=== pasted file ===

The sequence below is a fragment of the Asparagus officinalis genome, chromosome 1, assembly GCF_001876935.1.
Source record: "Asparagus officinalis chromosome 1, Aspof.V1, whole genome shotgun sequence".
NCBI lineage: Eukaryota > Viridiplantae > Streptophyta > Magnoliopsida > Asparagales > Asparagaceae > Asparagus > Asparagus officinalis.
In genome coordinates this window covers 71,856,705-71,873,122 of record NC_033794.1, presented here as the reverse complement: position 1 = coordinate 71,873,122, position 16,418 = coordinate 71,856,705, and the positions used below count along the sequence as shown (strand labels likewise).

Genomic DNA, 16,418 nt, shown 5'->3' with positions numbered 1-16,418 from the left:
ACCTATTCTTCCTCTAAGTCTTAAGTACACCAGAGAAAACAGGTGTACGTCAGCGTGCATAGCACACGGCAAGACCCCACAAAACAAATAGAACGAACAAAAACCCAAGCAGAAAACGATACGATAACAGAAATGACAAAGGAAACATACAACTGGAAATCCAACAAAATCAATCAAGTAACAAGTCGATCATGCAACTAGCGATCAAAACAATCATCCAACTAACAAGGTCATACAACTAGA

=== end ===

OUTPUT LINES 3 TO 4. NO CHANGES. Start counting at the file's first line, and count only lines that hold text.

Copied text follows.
NCBI lineage: Eukaryota > Viridiplantae > Streptophyta > Magnoliopsida > Asparagales > Asparagaceae > Asparagus > Asparagus officinalis.
In genome coordinates this window covers 71,856,705-71,873,122 of record NC_033794.1, presented here as the reverse complement: position 1 = coordinate 71,873,122, position 16,418 = coordinate 71,856,705, and the positions used below count along the sequence as shown (strand labels likewise).